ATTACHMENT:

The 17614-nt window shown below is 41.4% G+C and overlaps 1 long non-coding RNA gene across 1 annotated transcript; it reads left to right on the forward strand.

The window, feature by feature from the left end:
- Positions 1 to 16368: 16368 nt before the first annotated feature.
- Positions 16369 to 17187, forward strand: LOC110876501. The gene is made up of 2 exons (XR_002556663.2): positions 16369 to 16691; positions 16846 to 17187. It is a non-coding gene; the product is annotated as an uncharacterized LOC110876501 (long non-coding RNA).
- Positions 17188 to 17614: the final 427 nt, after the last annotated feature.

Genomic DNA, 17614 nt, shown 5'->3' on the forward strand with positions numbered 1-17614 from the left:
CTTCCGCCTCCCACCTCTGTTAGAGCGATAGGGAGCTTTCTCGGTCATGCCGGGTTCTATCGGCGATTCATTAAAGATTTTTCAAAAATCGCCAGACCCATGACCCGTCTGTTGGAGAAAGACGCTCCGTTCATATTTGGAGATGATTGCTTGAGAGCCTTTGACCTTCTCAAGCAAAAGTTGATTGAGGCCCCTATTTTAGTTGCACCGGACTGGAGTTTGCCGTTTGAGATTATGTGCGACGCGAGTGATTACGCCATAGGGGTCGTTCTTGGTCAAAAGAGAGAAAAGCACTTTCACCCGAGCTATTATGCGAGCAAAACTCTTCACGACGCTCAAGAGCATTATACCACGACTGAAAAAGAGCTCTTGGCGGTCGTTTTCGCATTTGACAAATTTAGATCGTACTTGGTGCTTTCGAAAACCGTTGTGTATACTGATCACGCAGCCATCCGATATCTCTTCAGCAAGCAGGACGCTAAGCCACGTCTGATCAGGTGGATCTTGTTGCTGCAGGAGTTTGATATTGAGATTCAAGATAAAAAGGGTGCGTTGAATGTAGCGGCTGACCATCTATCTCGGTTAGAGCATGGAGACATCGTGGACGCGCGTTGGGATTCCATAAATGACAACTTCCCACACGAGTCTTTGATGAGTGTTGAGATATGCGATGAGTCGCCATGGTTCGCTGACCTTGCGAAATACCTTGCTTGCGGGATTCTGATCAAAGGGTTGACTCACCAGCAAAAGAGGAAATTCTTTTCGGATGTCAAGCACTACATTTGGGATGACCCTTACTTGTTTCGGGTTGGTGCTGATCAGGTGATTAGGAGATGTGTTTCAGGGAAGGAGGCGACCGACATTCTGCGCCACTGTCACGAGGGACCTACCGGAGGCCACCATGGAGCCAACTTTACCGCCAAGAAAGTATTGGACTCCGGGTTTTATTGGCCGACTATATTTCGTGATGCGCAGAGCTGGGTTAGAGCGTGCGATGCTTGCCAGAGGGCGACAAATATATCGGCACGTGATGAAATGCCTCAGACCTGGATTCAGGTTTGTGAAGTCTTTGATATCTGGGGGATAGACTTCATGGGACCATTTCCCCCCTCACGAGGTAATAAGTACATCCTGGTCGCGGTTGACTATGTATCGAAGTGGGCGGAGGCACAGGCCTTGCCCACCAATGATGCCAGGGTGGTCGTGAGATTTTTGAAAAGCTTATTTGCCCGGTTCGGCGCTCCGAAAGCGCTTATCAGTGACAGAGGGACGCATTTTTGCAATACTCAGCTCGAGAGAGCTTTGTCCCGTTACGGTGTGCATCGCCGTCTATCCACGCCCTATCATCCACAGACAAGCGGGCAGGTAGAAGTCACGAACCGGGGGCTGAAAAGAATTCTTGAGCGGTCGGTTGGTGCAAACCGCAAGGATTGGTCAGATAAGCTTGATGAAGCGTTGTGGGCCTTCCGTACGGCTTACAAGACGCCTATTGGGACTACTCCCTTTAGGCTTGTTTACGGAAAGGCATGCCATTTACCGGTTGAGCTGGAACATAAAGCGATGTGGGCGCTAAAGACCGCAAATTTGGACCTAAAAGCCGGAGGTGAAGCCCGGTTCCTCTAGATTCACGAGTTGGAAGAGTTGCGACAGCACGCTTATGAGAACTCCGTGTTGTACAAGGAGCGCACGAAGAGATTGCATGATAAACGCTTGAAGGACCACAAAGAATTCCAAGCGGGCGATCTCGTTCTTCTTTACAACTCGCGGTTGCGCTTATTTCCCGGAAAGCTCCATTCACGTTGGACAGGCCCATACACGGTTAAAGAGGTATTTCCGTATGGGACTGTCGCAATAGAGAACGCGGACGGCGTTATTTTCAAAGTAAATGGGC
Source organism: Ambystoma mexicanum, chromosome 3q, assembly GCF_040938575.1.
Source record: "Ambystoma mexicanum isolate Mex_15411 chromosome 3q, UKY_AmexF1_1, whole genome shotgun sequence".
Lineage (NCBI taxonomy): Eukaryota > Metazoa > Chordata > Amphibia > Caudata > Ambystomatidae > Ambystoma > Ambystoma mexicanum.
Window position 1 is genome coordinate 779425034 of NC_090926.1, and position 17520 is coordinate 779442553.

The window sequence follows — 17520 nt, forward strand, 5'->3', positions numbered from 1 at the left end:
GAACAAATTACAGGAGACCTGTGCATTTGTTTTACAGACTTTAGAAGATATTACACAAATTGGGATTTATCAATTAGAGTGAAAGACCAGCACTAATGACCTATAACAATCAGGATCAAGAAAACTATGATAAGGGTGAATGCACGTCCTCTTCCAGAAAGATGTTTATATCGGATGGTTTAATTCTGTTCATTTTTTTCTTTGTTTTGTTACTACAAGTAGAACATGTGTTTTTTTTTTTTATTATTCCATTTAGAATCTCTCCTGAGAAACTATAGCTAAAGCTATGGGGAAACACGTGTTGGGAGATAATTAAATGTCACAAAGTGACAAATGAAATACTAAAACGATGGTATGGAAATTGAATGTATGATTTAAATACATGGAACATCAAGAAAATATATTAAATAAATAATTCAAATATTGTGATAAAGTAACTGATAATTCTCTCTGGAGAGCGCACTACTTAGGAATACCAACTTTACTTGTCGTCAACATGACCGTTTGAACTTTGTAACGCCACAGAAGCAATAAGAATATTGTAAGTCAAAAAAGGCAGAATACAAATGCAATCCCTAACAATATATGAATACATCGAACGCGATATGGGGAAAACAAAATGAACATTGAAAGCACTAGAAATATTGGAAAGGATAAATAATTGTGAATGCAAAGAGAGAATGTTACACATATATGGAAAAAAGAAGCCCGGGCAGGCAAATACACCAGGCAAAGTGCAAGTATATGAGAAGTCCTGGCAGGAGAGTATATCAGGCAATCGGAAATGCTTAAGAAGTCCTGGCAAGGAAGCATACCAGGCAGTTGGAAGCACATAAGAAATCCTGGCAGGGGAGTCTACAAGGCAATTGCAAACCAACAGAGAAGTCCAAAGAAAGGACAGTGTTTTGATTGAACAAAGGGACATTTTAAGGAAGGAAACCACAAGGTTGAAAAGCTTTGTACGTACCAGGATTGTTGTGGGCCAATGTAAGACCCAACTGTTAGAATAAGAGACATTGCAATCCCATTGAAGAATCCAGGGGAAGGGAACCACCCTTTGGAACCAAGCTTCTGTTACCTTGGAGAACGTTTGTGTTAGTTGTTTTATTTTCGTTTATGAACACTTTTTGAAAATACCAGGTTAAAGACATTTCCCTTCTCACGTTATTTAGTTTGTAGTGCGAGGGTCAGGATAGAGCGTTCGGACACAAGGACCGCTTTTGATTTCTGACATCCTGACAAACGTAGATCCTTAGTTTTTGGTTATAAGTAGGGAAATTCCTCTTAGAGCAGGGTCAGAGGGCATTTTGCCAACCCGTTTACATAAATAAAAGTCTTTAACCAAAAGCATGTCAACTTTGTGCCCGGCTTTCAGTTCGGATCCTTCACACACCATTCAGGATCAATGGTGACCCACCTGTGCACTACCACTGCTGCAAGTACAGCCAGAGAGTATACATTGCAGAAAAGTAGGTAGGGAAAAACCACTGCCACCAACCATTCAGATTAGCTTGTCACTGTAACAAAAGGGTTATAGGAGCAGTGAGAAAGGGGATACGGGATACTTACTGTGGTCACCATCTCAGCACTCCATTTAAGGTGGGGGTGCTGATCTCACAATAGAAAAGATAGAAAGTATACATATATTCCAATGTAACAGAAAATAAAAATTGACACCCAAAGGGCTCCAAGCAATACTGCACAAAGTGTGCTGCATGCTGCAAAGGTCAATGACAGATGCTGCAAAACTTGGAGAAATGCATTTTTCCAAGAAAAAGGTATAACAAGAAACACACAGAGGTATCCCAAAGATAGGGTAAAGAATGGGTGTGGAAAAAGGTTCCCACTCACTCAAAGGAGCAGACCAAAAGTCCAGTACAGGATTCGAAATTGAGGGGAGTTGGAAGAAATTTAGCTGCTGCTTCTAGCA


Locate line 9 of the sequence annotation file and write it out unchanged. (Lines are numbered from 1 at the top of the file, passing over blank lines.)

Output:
Source record: "Ambystoma mexicanum isolate Mex_15411 chromosome 3q, UKY_AmexF1_1, whole genome shotgun sequence".